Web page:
Sunday, October 3, 2010

Into The Health Reform Swamp: 2010 to 2014

With a month to go before the November 2 elections, The U.S. is headed into a health reform swamp already teeming with uncertainties. The U.S. economy is mired in uncertainty, and health reform is in limbo. As I enter the swamp, I will hike high my hip boots as I wade in to consider these five factors.

1. The lack of a U.S. budget - Congress left for pre-election recess without passing a budget. Consequently, Americans have no idea what to expect next year. We do not know what our taxes or our health care expenses will be. That makes it hard to plan for the future. This is bad for families. It is even worse for business. Business cannot decide on payroll, capital expenditures, the cost impact of health reform or anything else because it does not know what moves will be profitable or even what their costs will be.

2. The November elections themselves -
According to today’s New York Times, the outcome is uncertain. The title of the Times article speaks for itself, “House Majority Still Uncertain, Republicans Say. Races Grow Uncertain. G.O.P. Strategists Can Count on Only Half the Seats Needed.” This may be wishful thinking on the part of the Times, since national polls average indicate otherwise. Nevertheless, it creates uncertainty. As one observer said of the current national malaise, “It’s the Uncertainty, Stupid!” This uncertainty is particularly prevalent in health reform, as citizens and businesses try to sort out what the new law means for them.

3. What Republicans if elected as the majority will do about health reform - As part of their Pledge to America, Republicans vow to defund, repeal, and replace Obamacare. Defund they can, but they cannot repeal and replace the reform law. The GOP could not override an inevitable Obama veto. What they can do is stall or even reverse certain provisions – like implementing health exchanges in the 50 states. One thing seems certain. They will not try to reverse popular reforms already in place – such as coverage for those with pre-existing illness of coverage of young adults up to age 26 under their parents' plans. Much will depend on Obama’s appetite for compromise if his political opponents have a majority.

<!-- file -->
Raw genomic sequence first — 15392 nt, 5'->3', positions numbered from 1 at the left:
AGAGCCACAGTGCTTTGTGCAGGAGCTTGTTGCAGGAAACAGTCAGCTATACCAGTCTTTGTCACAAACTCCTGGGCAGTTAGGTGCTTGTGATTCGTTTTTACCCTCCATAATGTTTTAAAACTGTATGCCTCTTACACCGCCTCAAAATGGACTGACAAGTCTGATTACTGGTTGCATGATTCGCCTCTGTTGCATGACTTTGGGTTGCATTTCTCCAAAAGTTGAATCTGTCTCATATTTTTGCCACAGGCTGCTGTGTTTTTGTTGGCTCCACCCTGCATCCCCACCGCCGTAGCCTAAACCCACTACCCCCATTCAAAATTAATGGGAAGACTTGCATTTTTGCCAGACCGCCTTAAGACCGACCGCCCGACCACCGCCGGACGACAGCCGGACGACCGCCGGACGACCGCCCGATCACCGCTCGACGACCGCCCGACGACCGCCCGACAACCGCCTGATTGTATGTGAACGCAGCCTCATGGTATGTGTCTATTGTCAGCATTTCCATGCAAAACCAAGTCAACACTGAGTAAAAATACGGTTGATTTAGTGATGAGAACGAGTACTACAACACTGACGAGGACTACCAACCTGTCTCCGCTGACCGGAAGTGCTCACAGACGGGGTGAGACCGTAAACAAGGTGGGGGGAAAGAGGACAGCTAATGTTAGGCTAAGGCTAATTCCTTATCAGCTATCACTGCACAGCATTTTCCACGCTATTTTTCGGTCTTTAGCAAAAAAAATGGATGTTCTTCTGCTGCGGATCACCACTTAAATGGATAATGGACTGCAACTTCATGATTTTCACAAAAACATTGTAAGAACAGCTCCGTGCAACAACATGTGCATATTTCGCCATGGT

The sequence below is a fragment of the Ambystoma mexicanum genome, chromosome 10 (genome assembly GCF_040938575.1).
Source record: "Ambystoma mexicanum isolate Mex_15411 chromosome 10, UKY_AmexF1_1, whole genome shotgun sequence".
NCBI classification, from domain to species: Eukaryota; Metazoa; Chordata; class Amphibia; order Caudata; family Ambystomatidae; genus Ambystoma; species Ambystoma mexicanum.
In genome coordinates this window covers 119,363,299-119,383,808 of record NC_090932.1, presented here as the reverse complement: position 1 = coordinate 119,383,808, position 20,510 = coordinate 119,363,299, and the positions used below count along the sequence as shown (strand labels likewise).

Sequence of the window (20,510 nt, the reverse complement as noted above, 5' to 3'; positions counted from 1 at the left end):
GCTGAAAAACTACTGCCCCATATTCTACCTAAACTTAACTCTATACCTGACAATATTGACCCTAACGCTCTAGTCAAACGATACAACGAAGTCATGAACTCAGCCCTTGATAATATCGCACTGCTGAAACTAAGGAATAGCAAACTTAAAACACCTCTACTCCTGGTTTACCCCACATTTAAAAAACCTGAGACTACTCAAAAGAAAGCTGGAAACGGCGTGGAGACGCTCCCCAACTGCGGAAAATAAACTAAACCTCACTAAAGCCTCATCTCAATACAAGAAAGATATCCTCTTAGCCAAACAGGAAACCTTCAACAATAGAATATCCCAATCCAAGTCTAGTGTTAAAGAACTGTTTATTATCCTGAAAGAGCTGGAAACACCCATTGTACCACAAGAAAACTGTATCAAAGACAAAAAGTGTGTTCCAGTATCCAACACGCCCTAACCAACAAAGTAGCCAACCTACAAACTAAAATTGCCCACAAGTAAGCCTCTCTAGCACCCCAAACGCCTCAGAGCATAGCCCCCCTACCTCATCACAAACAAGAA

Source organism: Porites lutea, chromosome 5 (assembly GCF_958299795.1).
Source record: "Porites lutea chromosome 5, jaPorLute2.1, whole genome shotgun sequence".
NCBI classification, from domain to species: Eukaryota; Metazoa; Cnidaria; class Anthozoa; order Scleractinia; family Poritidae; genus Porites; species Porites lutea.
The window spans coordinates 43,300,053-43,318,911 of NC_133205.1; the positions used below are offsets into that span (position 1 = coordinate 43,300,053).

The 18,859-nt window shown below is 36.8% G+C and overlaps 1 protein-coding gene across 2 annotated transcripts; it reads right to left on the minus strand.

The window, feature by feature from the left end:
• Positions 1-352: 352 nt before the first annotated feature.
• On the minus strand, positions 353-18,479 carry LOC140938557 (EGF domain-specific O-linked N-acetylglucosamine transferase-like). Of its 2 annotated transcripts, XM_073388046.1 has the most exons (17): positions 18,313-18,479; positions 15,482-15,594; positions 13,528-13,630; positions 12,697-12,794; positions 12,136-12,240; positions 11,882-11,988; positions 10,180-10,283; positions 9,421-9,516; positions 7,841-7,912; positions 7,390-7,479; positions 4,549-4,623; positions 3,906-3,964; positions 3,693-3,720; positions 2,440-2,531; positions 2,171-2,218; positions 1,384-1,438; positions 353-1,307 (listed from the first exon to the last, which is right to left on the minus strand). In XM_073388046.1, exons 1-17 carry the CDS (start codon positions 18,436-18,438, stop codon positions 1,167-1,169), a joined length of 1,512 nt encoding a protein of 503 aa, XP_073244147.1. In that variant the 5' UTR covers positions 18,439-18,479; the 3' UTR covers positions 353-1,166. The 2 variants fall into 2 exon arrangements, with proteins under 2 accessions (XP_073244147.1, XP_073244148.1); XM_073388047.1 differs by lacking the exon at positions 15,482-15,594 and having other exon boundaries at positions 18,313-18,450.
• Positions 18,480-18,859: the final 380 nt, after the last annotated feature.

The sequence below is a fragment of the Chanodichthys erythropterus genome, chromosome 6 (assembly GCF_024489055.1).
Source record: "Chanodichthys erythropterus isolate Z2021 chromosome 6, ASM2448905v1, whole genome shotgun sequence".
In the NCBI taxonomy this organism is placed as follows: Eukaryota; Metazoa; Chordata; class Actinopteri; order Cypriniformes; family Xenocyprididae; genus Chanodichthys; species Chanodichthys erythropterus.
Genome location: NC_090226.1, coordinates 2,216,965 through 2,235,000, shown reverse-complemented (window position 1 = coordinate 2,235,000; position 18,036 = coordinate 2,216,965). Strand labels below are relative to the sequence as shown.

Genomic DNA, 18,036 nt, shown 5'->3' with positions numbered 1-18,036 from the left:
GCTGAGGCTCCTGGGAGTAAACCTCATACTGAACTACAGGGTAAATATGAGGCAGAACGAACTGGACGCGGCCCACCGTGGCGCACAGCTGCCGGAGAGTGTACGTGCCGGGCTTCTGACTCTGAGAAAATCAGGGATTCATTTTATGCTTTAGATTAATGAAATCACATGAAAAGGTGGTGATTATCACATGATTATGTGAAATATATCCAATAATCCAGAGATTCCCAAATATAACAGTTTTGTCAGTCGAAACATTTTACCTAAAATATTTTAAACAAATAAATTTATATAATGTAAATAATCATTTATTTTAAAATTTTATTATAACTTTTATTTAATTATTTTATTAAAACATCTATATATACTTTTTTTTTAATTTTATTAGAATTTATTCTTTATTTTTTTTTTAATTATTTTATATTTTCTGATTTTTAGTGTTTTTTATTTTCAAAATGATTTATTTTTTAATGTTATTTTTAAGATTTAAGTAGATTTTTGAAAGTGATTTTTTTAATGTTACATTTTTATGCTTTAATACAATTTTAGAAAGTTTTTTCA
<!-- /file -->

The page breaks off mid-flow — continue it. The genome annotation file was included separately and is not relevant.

4. Loss of current health plans coverage by those now insured
- It is uncertain how many Americans will lose employer-based insurance before 2014. Various reports estimate between 50 million and 100 million will lose their present coverage and will be either dropped by employers or be forced into higher priced government plans. A report by Tom Coburn MD (R.Okla) and John Barassmo (R.Wyo) puts the number even higher, at 150 million ( Bad Medicine: A Check-up on the New Federal Health Reform, July 2010). Here one must consider the source – Republican doctors who double as national politicians.

5. The political impact of the doctor shortage - Here I shall simply quote a September 30 Reuter’s article on the worsening doctor shortage,” The Association of American Medical Colleges released new estimates that showed shortages would be 50 percent worse in 2015 than forecast. While previous projections showed a baseline shortage of 39,600 doctors in 2015, current estimates bring that number closer to 63,000, with a worsening of shortages through 2025. The United States already was struggling with a critical physician shortage and the problem will only be exacerbated as 32 million Americans acquire health care coverage, and an additional 36 million people enter Medicare.The AAMC projected a shortage of 33,100 physicians in specialties such as cardiology, oncology and emergency medicine in 2015.” I believe the physician shortage could precipitate a political crisis. What good is coverage without physician access?


The health reform swamp’s turbulence and turbidity will increase between 2010 and 2014 as political majorities shift, premium costs mount, the insured lose coverage, and the physician shortage intensifies. Whether Obama emerges unscathed aund unmuddied from the swamp will depend on the health of the economy and how Americans react politically to the offsets between to costs of covering 32 million more citizens versus loss and increases in personal costs with benefit declines of current plans.

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